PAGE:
The campaign manager of one rival presidential campaign says he has a strategy for the possibility that Paul makes himself a top-tier candidate, as the senator hopes to begin to do on Tuesday, but he doesn’t worry about it happening. “People will start talking about the crazy-person stuff once they view him as a threat,” he says, but “I don’t consider Rand Paul a threat.”

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“From the end of the Bush years up through 2013 and ’14, there was a war weariness that was permeating even Republicans,” said David Boaz, author of a new book “The Libertarian Mind.” “However, the videos of ISIS beheading Americans and other people have certainly made it more difficult to stick to a noninterventionist argument.”…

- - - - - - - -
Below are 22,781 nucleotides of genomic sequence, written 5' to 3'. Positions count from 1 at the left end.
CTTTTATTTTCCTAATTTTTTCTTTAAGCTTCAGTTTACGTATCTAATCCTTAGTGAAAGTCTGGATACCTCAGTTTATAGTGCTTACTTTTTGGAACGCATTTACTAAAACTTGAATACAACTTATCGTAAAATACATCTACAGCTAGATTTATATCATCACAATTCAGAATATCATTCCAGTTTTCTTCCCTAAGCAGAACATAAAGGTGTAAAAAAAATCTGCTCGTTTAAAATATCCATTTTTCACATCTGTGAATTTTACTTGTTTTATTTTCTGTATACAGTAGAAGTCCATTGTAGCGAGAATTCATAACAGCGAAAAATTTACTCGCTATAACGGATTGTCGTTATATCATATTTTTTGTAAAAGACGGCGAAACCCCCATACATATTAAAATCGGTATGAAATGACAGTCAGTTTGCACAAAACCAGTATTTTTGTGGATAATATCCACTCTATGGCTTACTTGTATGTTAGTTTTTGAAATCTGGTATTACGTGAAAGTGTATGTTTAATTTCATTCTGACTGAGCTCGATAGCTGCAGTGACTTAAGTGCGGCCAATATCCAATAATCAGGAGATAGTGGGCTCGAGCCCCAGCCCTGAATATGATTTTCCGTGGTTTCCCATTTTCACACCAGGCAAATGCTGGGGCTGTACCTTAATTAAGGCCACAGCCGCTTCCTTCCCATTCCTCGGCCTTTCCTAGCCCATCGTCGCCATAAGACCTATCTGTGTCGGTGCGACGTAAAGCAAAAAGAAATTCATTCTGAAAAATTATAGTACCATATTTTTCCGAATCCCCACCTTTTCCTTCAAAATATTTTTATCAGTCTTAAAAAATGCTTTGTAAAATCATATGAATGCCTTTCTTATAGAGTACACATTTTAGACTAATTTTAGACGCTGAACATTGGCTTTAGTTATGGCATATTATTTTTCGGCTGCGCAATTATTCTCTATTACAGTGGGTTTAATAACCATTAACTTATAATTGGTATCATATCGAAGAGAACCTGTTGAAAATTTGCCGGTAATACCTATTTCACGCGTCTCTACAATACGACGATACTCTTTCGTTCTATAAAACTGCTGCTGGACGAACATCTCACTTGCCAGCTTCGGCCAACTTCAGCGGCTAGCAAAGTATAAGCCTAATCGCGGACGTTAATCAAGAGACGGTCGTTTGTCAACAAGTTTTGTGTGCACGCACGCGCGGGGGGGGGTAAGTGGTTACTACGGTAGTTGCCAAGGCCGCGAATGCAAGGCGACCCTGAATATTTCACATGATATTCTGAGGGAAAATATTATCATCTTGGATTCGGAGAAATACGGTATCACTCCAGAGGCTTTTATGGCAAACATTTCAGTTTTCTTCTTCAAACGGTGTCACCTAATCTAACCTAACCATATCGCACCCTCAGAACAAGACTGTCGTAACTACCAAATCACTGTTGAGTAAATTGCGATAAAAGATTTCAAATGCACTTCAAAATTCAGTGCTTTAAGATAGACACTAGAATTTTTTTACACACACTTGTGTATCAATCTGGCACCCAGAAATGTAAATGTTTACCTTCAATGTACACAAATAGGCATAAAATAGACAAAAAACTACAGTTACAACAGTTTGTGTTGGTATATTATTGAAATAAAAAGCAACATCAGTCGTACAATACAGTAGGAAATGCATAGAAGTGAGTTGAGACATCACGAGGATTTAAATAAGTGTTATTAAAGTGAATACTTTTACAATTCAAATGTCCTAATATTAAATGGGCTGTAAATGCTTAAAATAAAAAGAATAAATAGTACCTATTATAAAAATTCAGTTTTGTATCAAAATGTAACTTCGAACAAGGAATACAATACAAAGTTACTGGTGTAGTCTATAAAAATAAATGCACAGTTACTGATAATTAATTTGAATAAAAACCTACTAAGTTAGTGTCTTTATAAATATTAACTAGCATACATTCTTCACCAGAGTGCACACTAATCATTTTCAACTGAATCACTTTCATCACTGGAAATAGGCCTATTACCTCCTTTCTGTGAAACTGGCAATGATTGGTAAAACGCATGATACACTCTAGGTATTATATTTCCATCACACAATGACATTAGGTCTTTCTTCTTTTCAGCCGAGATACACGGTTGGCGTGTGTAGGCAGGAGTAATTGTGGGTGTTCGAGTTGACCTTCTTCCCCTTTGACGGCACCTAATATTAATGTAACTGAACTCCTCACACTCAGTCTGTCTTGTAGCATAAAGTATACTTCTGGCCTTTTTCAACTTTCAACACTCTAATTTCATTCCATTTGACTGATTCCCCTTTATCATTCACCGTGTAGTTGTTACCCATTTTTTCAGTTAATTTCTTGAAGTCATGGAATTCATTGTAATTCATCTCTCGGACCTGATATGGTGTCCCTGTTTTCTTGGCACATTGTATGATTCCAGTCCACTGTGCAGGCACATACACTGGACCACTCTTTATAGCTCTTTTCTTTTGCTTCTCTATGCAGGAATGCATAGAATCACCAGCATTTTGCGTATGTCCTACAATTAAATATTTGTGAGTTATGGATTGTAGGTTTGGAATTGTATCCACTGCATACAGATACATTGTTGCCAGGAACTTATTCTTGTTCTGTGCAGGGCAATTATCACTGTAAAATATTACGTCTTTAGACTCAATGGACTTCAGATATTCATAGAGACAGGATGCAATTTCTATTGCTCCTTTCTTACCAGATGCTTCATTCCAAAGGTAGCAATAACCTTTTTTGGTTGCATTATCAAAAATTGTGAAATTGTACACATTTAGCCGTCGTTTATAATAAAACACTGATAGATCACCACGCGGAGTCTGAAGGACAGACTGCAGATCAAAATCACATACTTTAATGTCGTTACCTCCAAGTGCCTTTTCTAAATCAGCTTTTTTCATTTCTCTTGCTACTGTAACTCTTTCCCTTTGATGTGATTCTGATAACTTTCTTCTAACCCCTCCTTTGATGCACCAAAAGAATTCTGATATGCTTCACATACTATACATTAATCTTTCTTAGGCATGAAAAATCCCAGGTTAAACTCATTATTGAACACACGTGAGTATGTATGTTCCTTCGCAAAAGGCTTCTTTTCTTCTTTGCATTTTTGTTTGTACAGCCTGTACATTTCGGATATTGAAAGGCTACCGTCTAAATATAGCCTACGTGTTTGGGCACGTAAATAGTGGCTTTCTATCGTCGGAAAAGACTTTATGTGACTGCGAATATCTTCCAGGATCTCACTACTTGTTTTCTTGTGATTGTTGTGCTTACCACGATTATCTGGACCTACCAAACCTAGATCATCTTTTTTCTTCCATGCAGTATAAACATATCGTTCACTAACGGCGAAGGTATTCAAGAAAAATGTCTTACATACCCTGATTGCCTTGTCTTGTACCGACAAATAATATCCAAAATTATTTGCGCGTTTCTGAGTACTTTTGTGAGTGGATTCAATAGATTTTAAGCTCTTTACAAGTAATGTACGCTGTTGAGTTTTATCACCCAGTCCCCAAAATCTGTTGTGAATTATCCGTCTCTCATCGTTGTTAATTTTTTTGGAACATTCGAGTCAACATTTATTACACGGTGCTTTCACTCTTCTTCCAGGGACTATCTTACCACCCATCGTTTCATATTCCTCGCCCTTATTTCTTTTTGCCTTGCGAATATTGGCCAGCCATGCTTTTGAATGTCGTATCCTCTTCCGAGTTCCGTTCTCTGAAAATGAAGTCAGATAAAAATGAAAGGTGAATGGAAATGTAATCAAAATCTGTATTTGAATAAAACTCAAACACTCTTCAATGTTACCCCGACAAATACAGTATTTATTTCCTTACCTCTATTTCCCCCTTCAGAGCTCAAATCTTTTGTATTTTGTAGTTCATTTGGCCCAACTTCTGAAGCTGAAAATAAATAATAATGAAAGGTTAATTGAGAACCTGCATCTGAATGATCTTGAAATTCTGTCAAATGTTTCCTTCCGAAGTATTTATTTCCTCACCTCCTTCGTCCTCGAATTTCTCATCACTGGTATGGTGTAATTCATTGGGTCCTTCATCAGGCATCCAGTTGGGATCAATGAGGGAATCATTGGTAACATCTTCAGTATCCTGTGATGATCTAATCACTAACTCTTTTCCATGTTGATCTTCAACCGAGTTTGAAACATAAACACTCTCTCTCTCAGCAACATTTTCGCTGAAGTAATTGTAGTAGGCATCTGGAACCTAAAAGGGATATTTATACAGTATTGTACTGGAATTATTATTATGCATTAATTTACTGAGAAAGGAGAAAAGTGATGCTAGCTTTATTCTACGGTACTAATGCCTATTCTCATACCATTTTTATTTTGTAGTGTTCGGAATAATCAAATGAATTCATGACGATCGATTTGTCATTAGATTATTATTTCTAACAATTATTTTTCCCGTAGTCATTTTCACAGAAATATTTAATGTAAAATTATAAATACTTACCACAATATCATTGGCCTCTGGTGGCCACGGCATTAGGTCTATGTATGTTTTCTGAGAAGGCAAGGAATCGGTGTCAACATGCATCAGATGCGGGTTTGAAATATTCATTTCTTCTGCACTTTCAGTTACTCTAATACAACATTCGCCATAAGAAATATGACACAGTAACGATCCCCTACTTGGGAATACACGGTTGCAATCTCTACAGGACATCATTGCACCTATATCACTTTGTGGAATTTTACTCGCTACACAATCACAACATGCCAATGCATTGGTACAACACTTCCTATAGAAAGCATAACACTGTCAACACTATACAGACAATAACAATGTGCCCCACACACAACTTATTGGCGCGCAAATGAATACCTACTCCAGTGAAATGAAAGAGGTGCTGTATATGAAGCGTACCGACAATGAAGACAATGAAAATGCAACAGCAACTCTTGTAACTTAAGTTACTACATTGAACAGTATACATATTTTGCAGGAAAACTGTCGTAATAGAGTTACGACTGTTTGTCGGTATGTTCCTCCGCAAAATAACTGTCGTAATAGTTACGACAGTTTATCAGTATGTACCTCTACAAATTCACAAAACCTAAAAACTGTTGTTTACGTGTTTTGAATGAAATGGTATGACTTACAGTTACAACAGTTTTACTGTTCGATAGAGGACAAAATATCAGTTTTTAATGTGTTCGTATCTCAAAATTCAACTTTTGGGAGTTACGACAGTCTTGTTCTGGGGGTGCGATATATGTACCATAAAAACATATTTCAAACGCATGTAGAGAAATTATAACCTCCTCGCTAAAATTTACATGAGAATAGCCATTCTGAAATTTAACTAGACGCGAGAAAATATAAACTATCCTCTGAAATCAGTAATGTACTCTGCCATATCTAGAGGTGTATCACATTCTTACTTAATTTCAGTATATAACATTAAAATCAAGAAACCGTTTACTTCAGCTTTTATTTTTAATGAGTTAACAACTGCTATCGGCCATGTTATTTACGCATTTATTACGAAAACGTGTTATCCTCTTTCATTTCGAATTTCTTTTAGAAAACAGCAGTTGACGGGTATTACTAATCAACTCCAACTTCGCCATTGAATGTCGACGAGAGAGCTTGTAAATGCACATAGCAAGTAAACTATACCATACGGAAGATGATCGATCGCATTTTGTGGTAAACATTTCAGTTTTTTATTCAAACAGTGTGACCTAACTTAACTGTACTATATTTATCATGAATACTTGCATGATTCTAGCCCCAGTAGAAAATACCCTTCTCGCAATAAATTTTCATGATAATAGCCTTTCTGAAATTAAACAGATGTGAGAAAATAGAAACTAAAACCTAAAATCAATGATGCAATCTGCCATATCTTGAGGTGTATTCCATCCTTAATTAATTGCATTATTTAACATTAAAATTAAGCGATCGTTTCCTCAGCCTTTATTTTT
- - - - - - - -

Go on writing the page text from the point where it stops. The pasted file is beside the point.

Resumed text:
The tea party wave that the accomplished eye surgeon expertly surfed to the Senate six years ago is not the force it once was…

Successful campaigns are akin to catching lightning in a bottle — and represent a rare convergence between a candidate’s personality, policy ideas and the political demands of a unique moment in time…

But it’s just as possible that the moment in history when a candidate with Paul’s potential and profile could win came during the anti-Big Government backlash that took place at a time of huge bank bailouts and foreign military excursions — when he was not yet a national figure.